I think the company here could have a better impact if they decide to use or offer recycled paper instead of telling people they should buy paper because it makes the world go round.  With the way businesses are becoming more sustainable and promoting that fact, defending a non-sustainable thing isn't going to help you. So good luck, Domtar.

"Daddy! Daddy!  I want a printer!"  I would definitely give my kid a game if he/she said that lol.

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Hmmm....their CEO sounds about as idiotic as the fictional Michael Scott from the Office...who also happens to manage a paper company.

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People, Just Say No To Idiots!

Remember, just because they're saying it, doesn't make it so.

While I can appreciate a good working and economical printer as much as anyone else, I also know and understand that Paper comes from trees. Also, I know that once Trees are Paper, they stop producing leaves, and that all important thing called Oxygen that we love them for. They also have much more visual appeal as trees than they do as just paper. (except paper with a picture of Meghan Fox on it, and that, only temporarily)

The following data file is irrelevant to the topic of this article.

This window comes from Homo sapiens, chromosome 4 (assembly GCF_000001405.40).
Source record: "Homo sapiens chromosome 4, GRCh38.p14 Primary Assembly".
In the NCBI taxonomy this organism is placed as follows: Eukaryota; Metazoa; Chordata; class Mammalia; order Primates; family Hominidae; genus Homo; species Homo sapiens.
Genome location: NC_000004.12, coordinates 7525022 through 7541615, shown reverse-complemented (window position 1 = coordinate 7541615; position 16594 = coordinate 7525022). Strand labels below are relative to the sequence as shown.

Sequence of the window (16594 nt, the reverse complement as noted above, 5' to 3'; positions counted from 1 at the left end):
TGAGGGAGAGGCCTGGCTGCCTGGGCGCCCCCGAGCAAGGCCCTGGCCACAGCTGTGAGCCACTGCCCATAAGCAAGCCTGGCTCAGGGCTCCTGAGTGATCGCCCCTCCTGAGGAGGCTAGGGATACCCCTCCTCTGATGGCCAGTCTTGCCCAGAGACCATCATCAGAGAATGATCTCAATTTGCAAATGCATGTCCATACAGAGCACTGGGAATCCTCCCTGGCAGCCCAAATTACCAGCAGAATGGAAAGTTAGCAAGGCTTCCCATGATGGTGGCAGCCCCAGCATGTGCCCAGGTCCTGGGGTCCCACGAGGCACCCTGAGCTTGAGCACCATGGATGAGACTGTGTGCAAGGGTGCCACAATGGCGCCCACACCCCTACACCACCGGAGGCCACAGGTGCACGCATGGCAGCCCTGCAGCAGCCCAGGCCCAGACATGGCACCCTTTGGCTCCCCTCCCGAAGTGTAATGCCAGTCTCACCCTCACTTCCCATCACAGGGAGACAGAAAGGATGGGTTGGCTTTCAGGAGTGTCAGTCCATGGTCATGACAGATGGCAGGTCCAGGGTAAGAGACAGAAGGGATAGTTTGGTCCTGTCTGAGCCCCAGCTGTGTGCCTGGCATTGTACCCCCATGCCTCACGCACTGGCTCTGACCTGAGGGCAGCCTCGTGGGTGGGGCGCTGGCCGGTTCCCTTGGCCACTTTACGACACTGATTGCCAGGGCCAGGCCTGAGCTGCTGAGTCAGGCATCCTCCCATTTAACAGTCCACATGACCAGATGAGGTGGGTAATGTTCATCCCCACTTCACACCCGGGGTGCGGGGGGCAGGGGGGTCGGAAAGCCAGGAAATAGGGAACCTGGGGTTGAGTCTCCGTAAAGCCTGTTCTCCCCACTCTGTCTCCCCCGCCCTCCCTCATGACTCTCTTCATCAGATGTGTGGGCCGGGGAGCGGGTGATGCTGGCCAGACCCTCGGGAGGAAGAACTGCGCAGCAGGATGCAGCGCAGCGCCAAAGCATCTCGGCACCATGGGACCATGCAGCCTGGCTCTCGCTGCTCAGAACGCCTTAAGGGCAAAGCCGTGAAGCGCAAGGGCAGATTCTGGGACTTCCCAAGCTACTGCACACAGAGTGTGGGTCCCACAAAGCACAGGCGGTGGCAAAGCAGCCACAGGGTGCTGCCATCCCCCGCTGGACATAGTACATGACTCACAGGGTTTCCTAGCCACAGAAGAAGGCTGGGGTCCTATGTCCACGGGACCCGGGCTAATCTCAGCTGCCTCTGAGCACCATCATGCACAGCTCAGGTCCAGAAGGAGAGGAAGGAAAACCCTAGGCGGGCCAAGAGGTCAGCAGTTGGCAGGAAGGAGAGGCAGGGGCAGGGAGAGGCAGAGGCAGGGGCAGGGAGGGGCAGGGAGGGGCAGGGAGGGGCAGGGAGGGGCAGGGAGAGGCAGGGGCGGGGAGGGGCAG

So this guy is a few bricks short of a full load if he thinks that people with any smarts are listening to him.

If he happens to convince stupid people to consume more Paper than they need to, then he's a menace to society. Angry

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As a 30-something individual who grew up with the internet in the early 90s during the Prodigy days and whose career revolves around technology, I am torn between the two worlds of technology and print. I have a love for both, but am also very concerned about our environment.

And let’s clear the air upfront - Yes, I happen to work for a commercial/digital printing company, but am not here to promote them. I’m here to promote a sustainable environment.

Let’s think about technology and how fast it changes. Take what started out as VCRs and computers and lets just look at their metamorphisis:

VCRs --> DVD players --> On Demand/Cable Boxes/Satellite Dishes --> LCD TVs/Plasma TVs/Flat Screen TVs

Big Huge Computers --> Desktop Computers --> Laptop Computers--> Tablets --> E-Readers